Like voluntary tasings and constructive criticism, some meals are best when delivered in small doses. Snack in stride with today's Groupon: for $15, you get $30 worth of Italian and Spanish cuisine at Pastas and Tapas in Johns Creek.
The chefs at Pastas and Tapas form a bridge between the culinary traditions of Italy and Spain using chewy pasta, saucy adhesives, structured salads and nearly 20 hot and cold tapas. Pair fresh pastas such as linguini ($5) and lobster ravioli ($9) with 1 of 10 freshly concocted sauces, which include the simple tomato-basil pomodoro ($7) and bolognese di agnello, a crimson sauce that hosts a pool party for ground lamb and vegetables ($9.50). Nearly 20 small plates offer to kick off meals and dust off sharing skills. Aged cheeses travel to mouths accompanied by Spanish charcuterie ($12), and the gambas al ajillo ($6.50) introduces teeth to garlic-sautéed shrimp with red-pepper flakes hot enough to blast away decades of plaque. Leafy fare, such as the spinach-and-strawberry salad, can be eaten solo ($4), shared with a date ($6), or woven into an autumn wreath.
Pastas and Tapas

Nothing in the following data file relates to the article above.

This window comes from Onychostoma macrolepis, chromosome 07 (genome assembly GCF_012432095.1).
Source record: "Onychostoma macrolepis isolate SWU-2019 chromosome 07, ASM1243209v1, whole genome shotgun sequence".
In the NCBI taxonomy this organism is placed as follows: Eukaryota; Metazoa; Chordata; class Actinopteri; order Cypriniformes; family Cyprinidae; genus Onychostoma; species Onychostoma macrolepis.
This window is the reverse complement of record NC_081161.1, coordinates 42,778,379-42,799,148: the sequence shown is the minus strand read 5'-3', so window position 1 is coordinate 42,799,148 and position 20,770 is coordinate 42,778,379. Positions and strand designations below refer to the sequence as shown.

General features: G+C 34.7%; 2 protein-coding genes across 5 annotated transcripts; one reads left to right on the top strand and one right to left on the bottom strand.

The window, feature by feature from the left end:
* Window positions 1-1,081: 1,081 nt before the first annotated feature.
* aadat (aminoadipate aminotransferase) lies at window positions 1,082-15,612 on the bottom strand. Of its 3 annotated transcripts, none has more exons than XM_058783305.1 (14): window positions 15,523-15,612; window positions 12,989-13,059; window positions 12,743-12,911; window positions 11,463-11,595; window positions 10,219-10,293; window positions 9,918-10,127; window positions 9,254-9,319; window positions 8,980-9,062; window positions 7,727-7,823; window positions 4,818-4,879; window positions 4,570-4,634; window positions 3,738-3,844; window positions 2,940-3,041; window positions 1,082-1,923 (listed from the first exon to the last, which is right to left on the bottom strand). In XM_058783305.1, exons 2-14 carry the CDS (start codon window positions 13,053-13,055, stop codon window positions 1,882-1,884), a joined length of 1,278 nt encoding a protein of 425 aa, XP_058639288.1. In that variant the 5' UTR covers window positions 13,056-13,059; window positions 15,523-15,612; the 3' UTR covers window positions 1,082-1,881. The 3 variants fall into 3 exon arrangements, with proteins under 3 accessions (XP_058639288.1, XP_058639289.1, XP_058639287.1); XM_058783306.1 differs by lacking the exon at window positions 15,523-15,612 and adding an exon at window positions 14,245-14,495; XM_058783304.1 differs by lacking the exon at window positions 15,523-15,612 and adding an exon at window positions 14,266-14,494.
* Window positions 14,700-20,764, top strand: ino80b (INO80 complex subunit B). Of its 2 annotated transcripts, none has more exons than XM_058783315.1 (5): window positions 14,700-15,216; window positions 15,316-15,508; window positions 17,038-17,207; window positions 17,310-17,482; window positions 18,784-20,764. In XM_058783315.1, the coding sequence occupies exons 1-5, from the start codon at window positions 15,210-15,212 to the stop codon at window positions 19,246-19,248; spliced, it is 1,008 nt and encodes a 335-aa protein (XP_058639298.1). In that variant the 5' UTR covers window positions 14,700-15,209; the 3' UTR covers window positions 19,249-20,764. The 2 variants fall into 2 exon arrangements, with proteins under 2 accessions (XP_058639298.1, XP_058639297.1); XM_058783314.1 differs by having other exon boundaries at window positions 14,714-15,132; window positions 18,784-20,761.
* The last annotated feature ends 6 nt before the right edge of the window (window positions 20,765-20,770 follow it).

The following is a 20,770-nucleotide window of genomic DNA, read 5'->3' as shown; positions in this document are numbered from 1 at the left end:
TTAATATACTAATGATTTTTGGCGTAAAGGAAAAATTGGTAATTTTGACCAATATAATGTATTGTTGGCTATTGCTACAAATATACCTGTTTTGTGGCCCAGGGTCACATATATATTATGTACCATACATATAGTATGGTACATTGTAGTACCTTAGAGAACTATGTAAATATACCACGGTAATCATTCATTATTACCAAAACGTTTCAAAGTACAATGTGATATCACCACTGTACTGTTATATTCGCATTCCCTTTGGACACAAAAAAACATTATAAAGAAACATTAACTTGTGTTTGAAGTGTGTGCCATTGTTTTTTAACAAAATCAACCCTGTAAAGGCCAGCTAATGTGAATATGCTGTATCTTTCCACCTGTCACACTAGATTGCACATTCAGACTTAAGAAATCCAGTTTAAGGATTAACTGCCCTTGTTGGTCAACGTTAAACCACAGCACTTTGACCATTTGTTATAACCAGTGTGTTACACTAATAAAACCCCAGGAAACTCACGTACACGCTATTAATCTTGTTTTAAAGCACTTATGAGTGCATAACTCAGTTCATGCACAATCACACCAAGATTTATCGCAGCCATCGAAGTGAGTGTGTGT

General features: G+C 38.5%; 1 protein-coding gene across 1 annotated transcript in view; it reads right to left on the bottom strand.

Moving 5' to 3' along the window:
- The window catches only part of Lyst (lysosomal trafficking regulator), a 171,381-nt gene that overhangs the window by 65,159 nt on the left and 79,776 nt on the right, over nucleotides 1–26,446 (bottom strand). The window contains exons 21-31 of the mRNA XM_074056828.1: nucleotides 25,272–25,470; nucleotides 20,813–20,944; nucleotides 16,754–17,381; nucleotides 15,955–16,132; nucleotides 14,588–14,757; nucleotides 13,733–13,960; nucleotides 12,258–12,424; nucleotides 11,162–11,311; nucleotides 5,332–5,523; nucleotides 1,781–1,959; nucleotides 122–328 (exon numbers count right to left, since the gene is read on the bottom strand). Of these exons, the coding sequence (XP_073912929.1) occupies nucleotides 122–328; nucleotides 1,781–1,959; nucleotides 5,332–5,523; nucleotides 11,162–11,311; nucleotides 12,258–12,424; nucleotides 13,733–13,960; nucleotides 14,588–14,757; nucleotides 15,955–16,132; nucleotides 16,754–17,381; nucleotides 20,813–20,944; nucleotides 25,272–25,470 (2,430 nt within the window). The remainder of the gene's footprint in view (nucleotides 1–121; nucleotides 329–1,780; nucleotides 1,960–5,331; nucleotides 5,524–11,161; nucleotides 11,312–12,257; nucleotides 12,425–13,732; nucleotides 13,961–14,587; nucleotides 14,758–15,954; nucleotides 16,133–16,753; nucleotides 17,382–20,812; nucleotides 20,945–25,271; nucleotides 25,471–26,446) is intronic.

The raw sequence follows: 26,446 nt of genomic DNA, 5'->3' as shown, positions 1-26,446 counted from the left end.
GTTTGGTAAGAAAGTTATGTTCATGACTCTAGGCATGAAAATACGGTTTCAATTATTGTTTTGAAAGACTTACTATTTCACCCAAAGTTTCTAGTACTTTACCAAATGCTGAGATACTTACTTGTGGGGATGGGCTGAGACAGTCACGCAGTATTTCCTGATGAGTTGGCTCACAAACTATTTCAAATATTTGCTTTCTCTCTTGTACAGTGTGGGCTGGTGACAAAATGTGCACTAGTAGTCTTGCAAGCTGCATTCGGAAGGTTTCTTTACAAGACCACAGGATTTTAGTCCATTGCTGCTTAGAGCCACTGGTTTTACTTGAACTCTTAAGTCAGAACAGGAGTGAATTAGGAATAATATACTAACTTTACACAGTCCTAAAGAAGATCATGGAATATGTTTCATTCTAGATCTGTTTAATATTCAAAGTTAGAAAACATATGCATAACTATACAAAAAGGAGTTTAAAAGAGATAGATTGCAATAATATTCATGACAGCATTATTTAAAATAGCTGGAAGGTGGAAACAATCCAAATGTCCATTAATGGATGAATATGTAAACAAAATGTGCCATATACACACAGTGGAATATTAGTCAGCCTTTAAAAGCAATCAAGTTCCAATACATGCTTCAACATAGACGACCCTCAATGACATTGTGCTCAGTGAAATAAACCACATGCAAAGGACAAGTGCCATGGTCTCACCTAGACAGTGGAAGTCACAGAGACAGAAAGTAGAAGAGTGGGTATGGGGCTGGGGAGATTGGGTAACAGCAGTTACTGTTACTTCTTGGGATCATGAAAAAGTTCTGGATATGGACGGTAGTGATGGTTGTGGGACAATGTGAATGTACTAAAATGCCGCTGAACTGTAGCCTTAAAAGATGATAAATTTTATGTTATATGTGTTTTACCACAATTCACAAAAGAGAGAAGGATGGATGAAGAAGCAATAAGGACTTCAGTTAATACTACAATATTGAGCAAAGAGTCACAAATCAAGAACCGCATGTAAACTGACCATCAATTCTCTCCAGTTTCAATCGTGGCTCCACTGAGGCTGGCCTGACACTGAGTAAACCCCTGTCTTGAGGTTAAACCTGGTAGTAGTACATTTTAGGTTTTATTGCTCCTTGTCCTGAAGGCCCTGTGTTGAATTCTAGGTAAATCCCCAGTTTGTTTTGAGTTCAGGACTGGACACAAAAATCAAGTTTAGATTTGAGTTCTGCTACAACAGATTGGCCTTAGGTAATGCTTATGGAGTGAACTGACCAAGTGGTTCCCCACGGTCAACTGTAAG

It’s hardly a surprise that chef Tony Vitulli’s food embodies his Italian heritage, from housemade pasta sauces to rich and decadent slices of tiramisu. Yet, it’s the tapas that add complexity to his traditional Italian recipes. While living in Spain, Tony married a Spanish woman and fell in love with the country’s signature small plates. The couple then moved to Atlanta, where they opened up their trendy bi-cultural eatery. The kitchen, which Robert Nebel of the Examiner.com applauded for “[concentrating] on quality, rather than quantity,” represents Spain with a range of tapas, such as lamb kebabs and chorizo omelets, and churns out seven types of long and short pastas drenched in 13 sauces—each one made from scratch. Golden-yellow walls and exposed brick encircle a handful of tables set for two inside the cozy space. Diners can also head to the outdoor patio and enjoy a pitcher of homemade sangria alfresco, which is Italian for “while posing for a mural.”